Richard Madeley apologises for ‘failed’ column of advice about domestic violence | Ents & the Arts News

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Richard Madeley has apologised for an advice column in which he appeared to minimize the importance of player concerns that their neighbor might be a victim of domestic violence.

The TV presenter, who writes the agony uncle page for The Daily Telegraph, said that his critics were “absolutely right” after the drive letter and its response has drawn attention on social media.

Charity groups, including Standing Together Against Domestic Violence and Refuge describes his advice as ” appalling and dangerous “.

Published on Saturday, the anonymous reviewer described hearing bangs and crashes, and screaming “coming from their neighbour’s property, saying that it happened” most nights “.

They have also written: “Because of the strange night of activity and combat, I feel confused, that things don’t seem right. ”

The letter continues: “I fear that something could come to light, in the future, and I feel guilty because I have done nothing, despite the foreboding that things are not fair. ”

In its response, Madeley suggested that ” if a kind of serious abuse was involved, you would have noticed (in the form of black eyes, cut lips and the like, or in the end of the night, visits from the police, after a drunken 999 calls) “.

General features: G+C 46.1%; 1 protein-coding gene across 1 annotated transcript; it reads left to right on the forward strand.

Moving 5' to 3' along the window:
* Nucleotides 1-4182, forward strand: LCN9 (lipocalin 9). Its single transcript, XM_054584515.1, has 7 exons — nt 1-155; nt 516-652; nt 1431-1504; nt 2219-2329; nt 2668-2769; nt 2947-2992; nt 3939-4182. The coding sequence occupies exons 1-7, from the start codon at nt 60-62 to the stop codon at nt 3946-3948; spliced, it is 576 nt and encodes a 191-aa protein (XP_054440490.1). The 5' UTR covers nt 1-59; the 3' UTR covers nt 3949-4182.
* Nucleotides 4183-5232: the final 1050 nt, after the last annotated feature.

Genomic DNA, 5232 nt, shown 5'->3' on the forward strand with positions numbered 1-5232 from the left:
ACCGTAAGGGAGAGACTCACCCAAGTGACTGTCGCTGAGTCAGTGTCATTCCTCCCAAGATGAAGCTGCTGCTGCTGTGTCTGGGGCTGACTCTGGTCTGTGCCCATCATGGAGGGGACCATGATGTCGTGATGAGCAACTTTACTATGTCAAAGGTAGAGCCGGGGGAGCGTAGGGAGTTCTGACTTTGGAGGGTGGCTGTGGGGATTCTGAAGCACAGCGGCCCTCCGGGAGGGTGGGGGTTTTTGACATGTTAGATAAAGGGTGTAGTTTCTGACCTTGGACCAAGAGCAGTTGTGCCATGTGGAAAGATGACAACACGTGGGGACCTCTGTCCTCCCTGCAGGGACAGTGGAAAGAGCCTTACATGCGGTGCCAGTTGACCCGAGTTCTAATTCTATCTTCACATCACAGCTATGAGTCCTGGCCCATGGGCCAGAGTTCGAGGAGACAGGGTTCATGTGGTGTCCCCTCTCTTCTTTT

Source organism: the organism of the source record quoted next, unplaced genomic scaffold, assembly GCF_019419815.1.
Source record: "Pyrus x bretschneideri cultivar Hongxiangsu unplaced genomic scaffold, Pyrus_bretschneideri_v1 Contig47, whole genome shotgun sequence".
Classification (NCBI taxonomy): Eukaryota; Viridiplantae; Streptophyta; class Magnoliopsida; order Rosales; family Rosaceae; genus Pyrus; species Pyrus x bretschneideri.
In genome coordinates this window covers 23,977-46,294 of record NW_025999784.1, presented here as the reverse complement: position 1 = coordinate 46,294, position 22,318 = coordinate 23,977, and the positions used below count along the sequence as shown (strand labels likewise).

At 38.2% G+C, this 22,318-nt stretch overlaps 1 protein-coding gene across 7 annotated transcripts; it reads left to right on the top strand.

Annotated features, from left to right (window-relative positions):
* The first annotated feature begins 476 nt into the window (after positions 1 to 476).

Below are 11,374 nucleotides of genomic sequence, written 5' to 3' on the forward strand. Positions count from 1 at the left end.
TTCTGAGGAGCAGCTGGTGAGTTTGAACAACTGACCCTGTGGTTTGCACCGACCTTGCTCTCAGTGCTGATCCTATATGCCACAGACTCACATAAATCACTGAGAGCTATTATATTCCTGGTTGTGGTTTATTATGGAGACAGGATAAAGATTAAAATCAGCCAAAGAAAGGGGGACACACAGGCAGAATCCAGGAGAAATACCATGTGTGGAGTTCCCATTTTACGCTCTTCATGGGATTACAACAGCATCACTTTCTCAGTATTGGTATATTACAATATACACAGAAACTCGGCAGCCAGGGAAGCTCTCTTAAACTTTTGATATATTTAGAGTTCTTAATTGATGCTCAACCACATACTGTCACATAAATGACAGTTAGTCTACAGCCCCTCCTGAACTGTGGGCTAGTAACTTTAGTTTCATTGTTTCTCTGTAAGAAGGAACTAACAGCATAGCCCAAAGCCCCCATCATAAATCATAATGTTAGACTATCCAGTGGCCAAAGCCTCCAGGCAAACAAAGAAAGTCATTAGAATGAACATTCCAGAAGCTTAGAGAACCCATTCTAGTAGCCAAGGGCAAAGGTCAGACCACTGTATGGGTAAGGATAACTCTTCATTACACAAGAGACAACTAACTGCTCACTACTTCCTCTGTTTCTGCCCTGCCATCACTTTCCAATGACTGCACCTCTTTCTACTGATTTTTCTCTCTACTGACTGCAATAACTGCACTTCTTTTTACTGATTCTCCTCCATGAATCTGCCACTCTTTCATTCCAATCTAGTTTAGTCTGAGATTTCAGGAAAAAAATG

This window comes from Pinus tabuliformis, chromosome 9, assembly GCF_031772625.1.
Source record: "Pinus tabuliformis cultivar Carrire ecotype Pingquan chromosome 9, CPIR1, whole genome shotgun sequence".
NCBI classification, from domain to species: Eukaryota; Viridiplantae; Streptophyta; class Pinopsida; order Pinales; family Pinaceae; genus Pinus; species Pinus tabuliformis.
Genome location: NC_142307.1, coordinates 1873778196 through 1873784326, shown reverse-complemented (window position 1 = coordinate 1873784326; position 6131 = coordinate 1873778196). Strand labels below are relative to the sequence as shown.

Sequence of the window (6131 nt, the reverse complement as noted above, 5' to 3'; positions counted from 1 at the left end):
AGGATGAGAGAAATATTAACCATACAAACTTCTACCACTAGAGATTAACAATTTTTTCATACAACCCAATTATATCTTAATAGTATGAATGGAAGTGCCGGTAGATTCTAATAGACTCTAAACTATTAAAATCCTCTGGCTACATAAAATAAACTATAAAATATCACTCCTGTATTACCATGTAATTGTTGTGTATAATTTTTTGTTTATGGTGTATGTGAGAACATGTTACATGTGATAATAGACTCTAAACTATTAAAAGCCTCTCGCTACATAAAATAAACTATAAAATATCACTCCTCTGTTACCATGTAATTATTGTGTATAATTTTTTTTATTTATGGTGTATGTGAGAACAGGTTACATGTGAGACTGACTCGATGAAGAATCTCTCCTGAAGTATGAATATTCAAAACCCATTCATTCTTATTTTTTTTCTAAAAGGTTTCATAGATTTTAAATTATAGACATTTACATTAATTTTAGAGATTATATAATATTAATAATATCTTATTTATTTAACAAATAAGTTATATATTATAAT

He also wrote: “If they were going to kill each other, they would have done it for a long time. “

Image:
Madeley, with his wife and TV co-presenter Judy Finnigan at the National Television Awards earlier in the year 2020

A Twitter user wrote: “This kind of advice is why the survivors are continually believed and why abuse continues to be “hidden” (it is not hidden, it is simply ignored). ”

Following criticism of its response, Madeley has presented his apologies in a statement posted on Twitter Tuesday.

The 64-year-old said that he had contacted a number of people to say sorry and that it will tackle the issue in his next article, on the weekend.

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“Hi, everybody. My criticism 2day are absolutely right – I mis-judged this one, tonally and in contents. SO annoyed with yourself, ” Madeley wrote.

“‘ve reached this afternoon 2 different people and apologize for+the address in Saturday,” paper “.

His statement concluded with the Latin phrase ” mea culpa “, which means ” through my fault “.

Following his apology, Standing Together Against Domestic Violence has thanked those who have highlighted the column and also thanked Madeley to ” own ” his mistake.



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